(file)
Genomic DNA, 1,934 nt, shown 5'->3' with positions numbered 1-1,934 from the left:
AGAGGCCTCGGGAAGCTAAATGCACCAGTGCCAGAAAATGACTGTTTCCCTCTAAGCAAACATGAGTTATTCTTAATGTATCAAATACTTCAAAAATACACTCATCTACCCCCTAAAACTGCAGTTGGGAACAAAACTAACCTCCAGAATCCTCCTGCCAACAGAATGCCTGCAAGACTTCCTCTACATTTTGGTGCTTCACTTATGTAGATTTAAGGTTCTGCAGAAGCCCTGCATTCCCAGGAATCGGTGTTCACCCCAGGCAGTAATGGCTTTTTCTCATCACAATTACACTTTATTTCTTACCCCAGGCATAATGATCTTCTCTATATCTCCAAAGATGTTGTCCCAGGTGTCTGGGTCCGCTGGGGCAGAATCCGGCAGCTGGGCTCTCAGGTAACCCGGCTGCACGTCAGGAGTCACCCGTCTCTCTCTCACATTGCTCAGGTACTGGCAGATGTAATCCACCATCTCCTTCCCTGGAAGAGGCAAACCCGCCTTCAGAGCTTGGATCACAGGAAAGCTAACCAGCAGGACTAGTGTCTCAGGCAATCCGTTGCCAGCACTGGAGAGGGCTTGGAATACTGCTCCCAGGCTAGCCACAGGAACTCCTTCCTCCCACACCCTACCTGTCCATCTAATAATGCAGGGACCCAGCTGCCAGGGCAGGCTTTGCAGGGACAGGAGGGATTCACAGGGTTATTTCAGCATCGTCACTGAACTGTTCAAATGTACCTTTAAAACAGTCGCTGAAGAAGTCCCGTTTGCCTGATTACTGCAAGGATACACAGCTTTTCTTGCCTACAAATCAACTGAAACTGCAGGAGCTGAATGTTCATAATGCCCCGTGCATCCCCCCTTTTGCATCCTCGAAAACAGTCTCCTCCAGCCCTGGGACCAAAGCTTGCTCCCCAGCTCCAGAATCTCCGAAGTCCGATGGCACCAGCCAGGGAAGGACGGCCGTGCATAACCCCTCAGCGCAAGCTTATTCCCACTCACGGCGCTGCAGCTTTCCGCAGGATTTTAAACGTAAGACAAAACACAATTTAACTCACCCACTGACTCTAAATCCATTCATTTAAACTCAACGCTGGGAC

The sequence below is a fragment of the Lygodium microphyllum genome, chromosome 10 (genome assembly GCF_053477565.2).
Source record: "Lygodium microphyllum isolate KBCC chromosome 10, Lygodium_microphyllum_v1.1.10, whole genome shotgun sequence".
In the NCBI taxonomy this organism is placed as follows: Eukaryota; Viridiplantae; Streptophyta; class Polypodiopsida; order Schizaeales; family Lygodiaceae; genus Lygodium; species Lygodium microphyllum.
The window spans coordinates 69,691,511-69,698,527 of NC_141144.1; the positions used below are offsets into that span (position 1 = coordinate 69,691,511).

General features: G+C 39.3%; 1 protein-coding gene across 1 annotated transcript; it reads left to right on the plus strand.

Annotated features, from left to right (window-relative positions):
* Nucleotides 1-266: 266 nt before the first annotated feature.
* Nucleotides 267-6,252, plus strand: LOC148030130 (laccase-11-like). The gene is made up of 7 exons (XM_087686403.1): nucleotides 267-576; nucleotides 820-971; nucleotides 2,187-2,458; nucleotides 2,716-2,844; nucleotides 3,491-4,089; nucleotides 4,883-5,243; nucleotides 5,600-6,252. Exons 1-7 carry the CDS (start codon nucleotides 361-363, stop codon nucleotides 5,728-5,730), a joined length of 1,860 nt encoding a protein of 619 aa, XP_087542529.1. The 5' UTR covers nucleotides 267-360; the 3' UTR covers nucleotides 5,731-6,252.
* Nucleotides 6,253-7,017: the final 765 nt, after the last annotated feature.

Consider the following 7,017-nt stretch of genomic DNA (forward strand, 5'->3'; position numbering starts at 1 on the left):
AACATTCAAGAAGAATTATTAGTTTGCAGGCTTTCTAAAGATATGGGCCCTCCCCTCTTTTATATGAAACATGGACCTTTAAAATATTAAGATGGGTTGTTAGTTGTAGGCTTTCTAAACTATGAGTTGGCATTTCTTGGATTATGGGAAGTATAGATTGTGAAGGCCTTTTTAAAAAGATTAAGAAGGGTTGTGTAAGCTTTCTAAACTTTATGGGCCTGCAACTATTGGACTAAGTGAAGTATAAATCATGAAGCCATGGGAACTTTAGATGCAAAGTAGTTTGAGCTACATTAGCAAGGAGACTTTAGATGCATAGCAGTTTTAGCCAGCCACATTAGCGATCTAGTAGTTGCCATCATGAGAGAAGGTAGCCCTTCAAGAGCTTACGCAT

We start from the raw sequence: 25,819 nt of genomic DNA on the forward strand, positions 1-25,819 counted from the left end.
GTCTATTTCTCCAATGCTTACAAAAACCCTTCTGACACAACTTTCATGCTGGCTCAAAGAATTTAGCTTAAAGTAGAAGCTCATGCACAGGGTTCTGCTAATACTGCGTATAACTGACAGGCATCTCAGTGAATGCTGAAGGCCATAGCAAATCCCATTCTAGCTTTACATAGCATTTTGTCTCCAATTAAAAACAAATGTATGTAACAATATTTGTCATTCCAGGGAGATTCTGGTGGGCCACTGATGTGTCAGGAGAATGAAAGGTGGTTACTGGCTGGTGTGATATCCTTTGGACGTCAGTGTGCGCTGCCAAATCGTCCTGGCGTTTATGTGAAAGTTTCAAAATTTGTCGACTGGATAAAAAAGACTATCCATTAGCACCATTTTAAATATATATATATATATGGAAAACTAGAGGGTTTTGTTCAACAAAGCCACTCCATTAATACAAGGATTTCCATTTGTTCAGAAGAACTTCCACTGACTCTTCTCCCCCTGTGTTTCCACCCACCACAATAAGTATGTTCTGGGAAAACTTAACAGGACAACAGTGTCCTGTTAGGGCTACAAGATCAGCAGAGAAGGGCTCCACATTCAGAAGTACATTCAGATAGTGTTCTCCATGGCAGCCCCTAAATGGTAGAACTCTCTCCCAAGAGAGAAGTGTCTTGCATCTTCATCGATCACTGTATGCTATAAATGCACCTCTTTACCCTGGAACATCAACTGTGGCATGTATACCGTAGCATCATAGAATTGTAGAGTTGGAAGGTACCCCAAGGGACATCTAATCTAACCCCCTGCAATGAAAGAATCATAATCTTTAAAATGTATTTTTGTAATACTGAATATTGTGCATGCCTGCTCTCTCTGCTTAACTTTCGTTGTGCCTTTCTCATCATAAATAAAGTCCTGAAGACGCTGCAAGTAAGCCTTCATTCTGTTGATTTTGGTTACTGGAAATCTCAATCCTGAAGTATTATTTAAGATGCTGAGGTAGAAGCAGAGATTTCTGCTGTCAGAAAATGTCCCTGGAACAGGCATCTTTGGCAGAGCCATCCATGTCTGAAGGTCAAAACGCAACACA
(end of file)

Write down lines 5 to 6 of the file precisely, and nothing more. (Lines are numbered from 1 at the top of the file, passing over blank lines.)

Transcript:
In the NCBI taxonomy this organism is placed as follows: Eukaryota; Viridiplantae; Streptophyta; class Polypodiopsida; order Schizaeales; family Lygodiaceae; genus Lygodium; species Lygodium microphyllum.
The window spans coordinates 69,691,511-69,698,527 of NC_141144.1; the positions used below are offsets into that span (position 1 = coordinate 69,691,511).